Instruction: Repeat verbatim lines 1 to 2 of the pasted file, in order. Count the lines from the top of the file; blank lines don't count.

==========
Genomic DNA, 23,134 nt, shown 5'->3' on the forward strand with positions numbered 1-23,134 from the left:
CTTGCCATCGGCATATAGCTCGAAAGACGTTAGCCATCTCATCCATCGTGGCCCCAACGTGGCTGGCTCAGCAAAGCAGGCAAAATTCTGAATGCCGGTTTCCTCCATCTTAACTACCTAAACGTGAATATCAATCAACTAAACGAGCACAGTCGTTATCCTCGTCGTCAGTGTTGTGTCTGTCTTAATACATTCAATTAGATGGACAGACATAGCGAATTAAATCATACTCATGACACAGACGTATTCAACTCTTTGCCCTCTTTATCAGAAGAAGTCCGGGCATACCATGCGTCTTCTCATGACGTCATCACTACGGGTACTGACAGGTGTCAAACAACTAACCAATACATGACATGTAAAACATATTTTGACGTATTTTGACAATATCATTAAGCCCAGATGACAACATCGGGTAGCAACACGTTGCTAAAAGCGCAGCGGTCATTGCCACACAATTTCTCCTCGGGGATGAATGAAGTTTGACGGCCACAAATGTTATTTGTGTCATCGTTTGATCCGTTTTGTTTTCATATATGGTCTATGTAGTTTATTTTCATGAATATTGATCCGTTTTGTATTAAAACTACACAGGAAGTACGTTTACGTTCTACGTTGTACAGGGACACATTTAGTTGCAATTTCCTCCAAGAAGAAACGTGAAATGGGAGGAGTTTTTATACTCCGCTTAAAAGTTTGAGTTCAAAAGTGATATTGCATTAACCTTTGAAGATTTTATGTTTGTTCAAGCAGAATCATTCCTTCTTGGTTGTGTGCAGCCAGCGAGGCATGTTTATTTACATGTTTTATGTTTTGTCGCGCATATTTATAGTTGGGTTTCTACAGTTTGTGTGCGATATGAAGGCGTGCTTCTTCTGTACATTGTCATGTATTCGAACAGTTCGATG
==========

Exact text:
Genomic DNA, 23,134 nt, shown 5'->3' on the forward strand with positions numbered 1-23,134 from the left:
CTTGCCATCGGCATATAGCTCGAAAGACGTTAGCCATCTCATCCATCGTGGCCCCAACGTGGCTGGCTCAGCAAAGCAGGCAAAATTCTGAATGCCGGTTTCCTCCATCTTAACTACCTAAACGTGAATATCAATCAACTAAACGAGCACAGTCGTTATCCTCGTCGTCAGTGTTGTGTCTGTCTTAATACATTCAATTAGATGGACAGACATAGCGAATTAAATCATACTCATGACACAGACGTATTCAACTCTTTGCCCTCTTTATCAGAAGAAGTCCGGGCATACCATGCGTCTTCTCATGACGTCATCACTACGGGTACTGACAGGTGTCAAACAACTAACCAATACATGACATGTAAAACATATTTTGACGTATTTTGACAATATCATTAAGCCCAGATGACAACATCGGGTAGCAACACGTTGCTAAAAGCGCAGCGGTCATTGCCACACAATTTCTCCTCGGGGATGAATGAAGTTTGACGGCCACAAATGTTATTTGTGTCATCGTTTGATCCGTTTTGTTTTCATATATGGTCTATGTAGTTTATTTTCATGAATATTGATCCGTTTTGTATTAAAACTACACAGGAAGTACGTTTACGTTCTACGTTGTACAGGGACACATTTAGTTGCAATTTCCTCCAAGAAGAAACGTGAAATGGGAGGAGTTTTTATACTCCGCTTAAAAGTTTGAGTTCAAAAGTGATATTGCATTAACCTTTGAAGATTTTATGTTTGTTCAAGCAGAATCATTCCTTCTTGGTTGTGTGCAGCCAGCGAGGCATGTTTATTTACATGTTTTATGTTTTGTCGCGCATATTTATAGTTGGGTTTCTACAGTTTGTGTGCGATATGAAGGCGTGCTTCTTCTGTACATTGTCATGTATTCGAACAGTTCGATG